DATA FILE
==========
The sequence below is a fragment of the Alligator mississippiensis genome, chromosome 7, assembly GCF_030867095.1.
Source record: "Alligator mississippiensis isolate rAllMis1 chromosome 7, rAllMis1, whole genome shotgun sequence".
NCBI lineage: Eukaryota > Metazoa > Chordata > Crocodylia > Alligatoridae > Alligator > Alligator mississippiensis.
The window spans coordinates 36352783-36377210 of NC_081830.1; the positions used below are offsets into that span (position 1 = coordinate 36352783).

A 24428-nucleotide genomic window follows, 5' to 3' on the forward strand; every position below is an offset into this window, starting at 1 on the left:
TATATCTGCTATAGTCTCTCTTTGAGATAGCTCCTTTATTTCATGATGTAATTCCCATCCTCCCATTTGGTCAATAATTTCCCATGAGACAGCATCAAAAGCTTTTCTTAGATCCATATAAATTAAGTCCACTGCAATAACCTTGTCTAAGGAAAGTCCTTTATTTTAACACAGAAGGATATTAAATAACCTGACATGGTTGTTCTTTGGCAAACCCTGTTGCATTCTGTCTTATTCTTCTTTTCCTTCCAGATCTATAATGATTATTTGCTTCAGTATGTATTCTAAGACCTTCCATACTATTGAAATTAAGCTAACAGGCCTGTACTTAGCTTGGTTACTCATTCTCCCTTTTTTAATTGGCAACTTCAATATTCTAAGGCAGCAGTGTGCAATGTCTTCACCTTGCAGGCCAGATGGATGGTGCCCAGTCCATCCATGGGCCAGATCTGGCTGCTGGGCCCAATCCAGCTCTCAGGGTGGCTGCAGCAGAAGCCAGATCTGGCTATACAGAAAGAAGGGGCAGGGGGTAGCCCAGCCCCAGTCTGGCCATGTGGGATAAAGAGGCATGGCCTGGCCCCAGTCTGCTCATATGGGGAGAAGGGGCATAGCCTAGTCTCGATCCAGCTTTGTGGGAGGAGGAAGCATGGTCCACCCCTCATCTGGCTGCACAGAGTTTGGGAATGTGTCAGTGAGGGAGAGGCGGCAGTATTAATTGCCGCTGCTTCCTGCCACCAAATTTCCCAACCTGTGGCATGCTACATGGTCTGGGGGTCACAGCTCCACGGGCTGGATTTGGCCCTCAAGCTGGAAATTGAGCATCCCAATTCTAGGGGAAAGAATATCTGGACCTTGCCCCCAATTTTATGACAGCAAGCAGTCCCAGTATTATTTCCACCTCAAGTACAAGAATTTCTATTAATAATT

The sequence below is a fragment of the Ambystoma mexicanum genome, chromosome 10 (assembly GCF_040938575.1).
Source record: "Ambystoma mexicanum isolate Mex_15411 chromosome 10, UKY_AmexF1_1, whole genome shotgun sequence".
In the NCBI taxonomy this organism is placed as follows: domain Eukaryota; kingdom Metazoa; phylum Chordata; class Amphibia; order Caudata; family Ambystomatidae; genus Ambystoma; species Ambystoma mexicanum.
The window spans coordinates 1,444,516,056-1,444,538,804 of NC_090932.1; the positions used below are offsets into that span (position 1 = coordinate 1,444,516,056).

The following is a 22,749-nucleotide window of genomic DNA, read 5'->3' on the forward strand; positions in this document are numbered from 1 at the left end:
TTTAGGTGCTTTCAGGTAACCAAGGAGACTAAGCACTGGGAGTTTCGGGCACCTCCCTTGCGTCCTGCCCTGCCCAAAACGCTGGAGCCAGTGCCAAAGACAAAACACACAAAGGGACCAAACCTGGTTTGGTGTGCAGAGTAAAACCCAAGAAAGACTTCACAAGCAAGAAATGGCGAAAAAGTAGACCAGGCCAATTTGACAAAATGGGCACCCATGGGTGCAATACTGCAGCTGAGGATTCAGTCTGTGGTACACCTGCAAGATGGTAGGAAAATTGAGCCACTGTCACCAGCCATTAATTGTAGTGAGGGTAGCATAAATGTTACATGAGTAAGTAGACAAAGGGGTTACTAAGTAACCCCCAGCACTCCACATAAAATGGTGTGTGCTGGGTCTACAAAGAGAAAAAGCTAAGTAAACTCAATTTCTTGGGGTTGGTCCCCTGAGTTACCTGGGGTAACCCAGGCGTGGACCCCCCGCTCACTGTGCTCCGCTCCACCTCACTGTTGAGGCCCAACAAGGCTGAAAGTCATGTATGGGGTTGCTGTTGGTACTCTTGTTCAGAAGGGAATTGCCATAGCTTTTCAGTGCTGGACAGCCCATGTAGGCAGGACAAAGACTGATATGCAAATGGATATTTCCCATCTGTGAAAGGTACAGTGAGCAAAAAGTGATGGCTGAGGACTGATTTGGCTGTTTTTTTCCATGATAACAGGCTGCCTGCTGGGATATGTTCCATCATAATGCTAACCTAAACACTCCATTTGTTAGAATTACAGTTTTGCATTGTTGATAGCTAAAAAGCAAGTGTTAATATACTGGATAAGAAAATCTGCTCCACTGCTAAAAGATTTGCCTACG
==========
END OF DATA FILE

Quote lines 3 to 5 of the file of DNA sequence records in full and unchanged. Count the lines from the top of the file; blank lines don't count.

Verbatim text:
NCBI lineage: Eukaryota > Metazoa > Chordata > Crocodylia > Alligatoridae > Alligator > Alligator mississippiensis.
The window spans coordinates 36352783-36377210 of NC_081830.1; the positions used below are offsets into that span (position 1 = coordinate 36352783).

A 24428-nucleotide genomic window follows, 5' to 3' on the forward strand; every position below is an offset into this window, starting at 1 on the left: